New to Bounty?
Benjamin Williams was a tiny 22-month-old toddler when he fell to the floor and started convulsing in front of his terrified grandmother. A second seizure followed a few months later, leading the family on a stressful merry-go-round of medical appointments and invasive tests, which eventually resulted in a diagnosis of epilepsy.
Now aged seven, Ben's seizure activity has reduced significantly thanks to medication and a variety of therapies, however seizures are still very much a part of the family's daily life.
Ben two months prior to his diagnosis. Image: Supplied.
Ben's mum Jodi, a nurse at Royal Perth Hospital, had an understanding of epilepsy through her nursing training, but never expected her own family to be affected.
"In the beginning Ben was having so many seizures, it just felt like a constant barrage on his little brain and body," explains Jodi. "These days they've reduced a lot, and we're down to just one or two tonic-clonic seizures a fortnight, and three to four absence seizures each day. That's a massive improvement on the earlier days, although it's still a lot for him to cope with."
According to Epilepsy Action Australia, tonic-clonic seizures, where the person's muscles stiffen then jerk uncontrollably, are what most people think of when they hear the word epilepsy. Absence seizures are much less dramatic, can often go unnoticed by other people, and are sometimes mistaken for daydreaming
"When Ben is having an absence seizure it's like he's zoned out for a few seconds – he might stare into space, or otherwise his eyes will stop tracking properly. Absence seizures don't last long, but they have a really big impact on his attention and energy levels," says Jodi.
"The tonic-clonic seizures are the ones we really worry about as he loses consciousness and his breathing can be affected. My greatest fear is that he'll have a tonic clonic-during the night and won't be able to come out of it. We have a motion sensor connected to his bed, but what if it misses one? Every morning a little piece of me is petrified of what I'm going to find when I go to wake him up."
Ben participating in equine therapy. Image: Supplied.
As well as epilepsy, Ben has global development delay which impacts his speech and his fine and gross motor skill development, and further tests detected a rare chromosomal disorder called 22q11.21 duplication, which may explain many of his health concerns.
Ben also experiences generalised anxiety disorder and has lordosis which results in an increased curvature of his spine, for which he wears a special corrective suit each day. He undergoes a range of different therapies including speech therapy, occupational therapy, physiotherapy, and even equine therapy, which the family fits in around school and other commitments.
The Williams family have had more than their fair share of medical issues, with Benjamin's dad Ian suffering two strokes in 2014 that affected his sight and resulted in cognitive impairment and Chronic Fatigue Syndrome. He is no longer able to work, leaving Jodi in the role of sole earner for the family as well as carer to both Ben and Ian.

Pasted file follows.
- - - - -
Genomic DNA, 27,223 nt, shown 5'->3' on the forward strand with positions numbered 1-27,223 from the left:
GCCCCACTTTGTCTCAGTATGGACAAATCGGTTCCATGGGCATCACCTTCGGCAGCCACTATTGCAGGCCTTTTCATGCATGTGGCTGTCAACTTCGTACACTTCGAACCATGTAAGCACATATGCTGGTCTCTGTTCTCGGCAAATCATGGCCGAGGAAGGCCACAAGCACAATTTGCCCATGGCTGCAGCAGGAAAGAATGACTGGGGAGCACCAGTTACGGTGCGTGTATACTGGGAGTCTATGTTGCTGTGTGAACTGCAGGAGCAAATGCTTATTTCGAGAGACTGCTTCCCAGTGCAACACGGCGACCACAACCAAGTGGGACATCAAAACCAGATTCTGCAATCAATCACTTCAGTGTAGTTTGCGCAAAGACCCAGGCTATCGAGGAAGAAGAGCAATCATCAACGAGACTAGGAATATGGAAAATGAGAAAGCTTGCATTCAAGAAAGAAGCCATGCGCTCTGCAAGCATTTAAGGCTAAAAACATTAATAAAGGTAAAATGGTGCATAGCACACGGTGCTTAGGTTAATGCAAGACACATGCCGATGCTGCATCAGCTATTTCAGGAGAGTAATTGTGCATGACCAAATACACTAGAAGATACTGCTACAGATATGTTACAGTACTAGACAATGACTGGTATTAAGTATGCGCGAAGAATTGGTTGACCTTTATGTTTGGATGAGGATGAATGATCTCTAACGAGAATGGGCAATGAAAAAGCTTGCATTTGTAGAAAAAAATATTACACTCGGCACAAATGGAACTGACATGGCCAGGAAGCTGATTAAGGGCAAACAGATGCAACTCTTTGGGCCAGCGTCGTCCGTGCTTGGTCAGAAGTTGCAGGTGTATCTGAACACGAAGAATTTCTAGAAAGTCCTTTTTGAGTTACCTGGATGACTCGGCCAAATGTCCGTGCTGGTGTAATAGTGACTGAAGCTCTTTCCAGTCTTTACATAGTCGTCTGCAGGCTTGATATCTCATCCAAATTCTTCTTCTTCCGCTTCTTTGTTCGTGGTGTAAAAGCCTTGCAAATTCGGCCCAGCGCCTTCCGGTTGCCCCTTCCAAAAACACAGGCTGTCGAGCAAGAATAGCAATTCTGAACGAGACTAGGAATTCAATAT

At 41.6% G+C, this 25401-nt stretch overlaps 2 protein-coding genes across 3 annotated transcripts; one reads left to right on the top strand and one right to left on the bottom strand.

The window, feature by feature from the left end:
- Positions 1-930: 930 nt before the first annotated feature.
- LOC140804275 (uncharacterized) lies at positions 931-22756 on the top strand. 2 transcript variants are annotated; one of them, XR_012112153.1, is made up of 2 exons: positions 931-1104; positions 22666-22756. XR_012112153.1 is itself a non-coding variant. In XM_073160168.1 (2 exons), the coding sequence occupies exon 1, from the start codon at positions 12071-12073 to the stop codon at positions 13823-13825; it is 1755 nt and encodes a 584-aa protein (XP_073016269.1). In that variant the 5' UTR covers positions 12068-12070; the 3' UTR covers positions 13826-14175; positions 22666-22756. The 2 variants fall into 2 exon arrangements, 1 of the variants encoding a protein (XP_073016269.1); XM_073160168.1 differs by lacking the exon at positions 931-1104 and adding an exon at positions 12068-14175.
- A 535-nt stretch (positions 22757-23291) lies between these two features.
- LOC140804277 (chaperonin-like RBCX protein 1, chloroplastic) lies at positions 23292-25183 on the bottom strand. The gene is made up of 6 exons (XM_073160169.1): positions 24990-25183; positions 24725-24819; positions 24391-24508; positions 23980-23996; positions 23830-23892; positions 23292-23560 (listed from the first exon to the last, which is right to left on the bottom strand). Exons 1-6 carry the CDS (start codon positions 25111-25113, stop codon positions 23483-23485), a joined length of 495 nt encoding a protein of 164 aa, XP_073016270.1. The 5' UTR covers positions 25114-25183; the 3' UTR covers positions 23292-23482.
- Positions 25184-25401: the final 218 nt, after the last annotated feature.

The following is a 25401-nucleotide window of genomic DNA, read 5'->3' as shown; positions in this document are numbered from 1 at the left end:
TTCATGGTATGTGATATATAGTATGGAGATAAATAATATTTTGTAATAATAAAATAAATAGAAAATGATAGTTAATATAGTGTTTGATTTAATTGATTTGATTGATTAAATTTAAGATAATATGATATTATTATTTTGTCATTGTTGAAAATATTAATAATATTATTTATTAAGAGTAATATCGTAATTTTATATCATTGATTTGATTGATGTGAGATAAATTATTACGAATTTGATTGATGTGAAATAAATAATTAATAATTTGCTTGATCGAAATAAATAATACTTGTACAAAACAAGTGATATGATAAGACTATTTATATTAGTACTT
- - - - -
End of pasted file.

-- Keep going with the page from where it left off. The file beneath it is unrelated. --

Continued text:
WATCH: Seizure first aid for children. Continues after video …
They have set their sights on acquiring a medical assistance dog for Ben to alert his parents when a seizure occurs, and to assist him with his mobility and anxiety. After being denied funding for a dog through the NDIS, the family began raising money on their own. They've now raised enough to purchase the Labrador puppy – who they've named Radar – and commence training.
"Having the dog will relieve a huge amount of stress for us. As well as alerting us to his seizures, Radar will really help with Ben's anxiety and sensory overload," explains Jodi. "Radar will also be a bit of a sign for other people, to let them know that Ben might need some extra help. He's such a smiley, happy kid, that often people don't realise anything is wrong."
Radar was born just before Christmas and the whole family is eagerly anticipating the day their new furry friend comes to live with them.
Ben getting to know a Labrador pup similar to the one he'll be getting shortly. Image: Supplied.
March 26th each year is Purple Day, the international day for epilepsy awareness. This year the focus is on encouraging the Australian community to learn the basics of seizure first aid, so that they know what to do if someone has a seizure and needs help.
As a nurse, Jodi knows all too well the importance of seizure first aid and hopes people take this opportunity to be proactive and learn what to do if they see someone who may be having a seizure.
"Ben has actually never had a playdate at someone's house because parents freak out about the idea that he may have a seizure," she says.
"Some people are just so frightened about it because they don't know what to do. Yes, witnessing a seizure can be scary, but learning what to do will actually take that fear out of the equation. And it's not difficult to learn, even kids can learn seizure first aid."
For more information about epilepsy, seizure first aid or to find out how to get involved in Purple Day visit Epilepsy Action Australia.
Written by Rachel McDougall.